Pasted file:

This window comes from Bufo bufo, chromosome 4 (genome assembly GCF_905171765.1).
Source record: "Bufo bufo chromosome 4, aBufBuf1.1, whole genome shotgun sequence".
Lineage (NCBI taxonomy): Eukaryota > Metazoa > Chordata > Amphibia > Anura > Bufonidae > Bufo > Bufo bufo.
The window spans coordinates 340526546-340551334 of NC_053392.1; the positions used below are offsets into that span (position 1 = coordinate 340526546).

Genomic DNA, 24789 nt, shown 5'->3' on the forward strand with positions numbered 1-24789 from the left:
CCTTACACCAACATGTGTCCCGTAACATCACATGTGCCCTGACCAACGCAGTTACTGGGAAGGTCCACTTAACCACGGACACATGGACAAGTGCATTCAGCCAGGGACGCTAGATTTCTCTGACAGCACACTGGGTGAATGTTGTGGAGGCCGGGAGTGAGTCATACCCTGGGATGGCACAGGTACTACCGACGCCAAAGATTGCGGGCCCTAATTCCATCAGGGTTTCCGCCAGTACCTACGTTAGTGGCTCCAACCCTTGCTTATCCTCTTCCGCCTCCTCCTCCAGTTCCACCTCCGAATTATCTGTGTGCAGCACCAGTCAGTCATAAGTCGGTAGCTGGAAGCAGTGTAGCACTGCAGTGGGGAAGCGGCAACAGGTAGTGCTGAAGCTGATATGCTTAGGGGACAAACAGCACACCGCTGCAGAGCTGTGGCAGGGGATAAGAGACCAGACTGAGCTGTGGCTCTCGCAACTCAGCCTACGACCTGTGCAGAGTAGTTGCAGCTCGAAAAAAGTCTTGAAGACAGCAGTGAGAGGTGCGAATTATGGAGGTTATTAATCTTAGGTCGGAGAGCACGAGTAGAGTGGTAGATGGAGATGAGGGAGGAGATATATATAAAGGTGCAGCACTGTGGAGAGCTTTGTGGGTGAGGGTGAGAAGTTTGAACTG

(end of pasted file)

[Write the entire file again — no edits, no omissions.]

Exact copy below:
This window comes from Bufo bufo, chromosome 4 (genome assembly GCF_905171765.1).
Source record: "Bufo bufo chromosome 4, aBufBuf1.1, whole genome shotgun sequence".
Lineage (NCBI taxonomy): Eukaryota > Metazoa > Chordata > Amphibia > Anura > Bufonidae > Bufo > Bufo bufo.
The window spans coordinates 340526546-340551334 of NC_053392.1; the positions used below are offsets into that span (position 1 = coordinate 340526546).

Genomic DNA, 24789 nt, shown 5'->3' on the forward strand with positions numbered 1-24789 from the left:
CCTTACACCAACATGTGTCCCGTAACATCACATGTGCCCTGACCAACGCAGTTACTGGGAAGGTCCACTTAACCACGGACACATGGACAAGTGCATTCAGCCAGGGACGCTAGATTTCTCTGACAGCACACTGGGTGAATGTTGTGGAGGCCGGGAGTGAGTCATACCCTGGGATGGCACAGGTACTACCGACGCCAAAGATTGCGGGCCCTAATTCCATCAGGGTTTCCGCCAGTACCTACGTTAGTGGCTCCAACCCTTGCTTATCCTCTTCCGCCTCCTCCTCCAGTTCCACCTCCGAATTATCTGTGTGCAGCACCAGTCAGTCATAAGTCGGTAGCTGGAAGCAGTGTAGCACTGCAGTGGGGAAGCGGCAACAGGTAGTGCTGAAGCTGATATGCTTAGGGGACAAACAGCACACCGCTGCAGAGCTGTGGCAGGGGATAAGAGACCAGACTGAGCTGTGGCTCTCGCAACTCAGCCTACGACCTGTGCAGAGTAGTTGCAGCTCGAAAAAAGTCTTGAAGACAGCAGTGAGAGGTGCGAATTATGGAGGTTATTAATCTTAGGTCGGAGAGCACGAGTAGAGTGGTAGATGGAGATGAGGGAGGAGATATATATAAAGGTGCAGCACTGTGGAGAGCTTTGTGGGTGAGGGTGAGAAGTTTGAACTG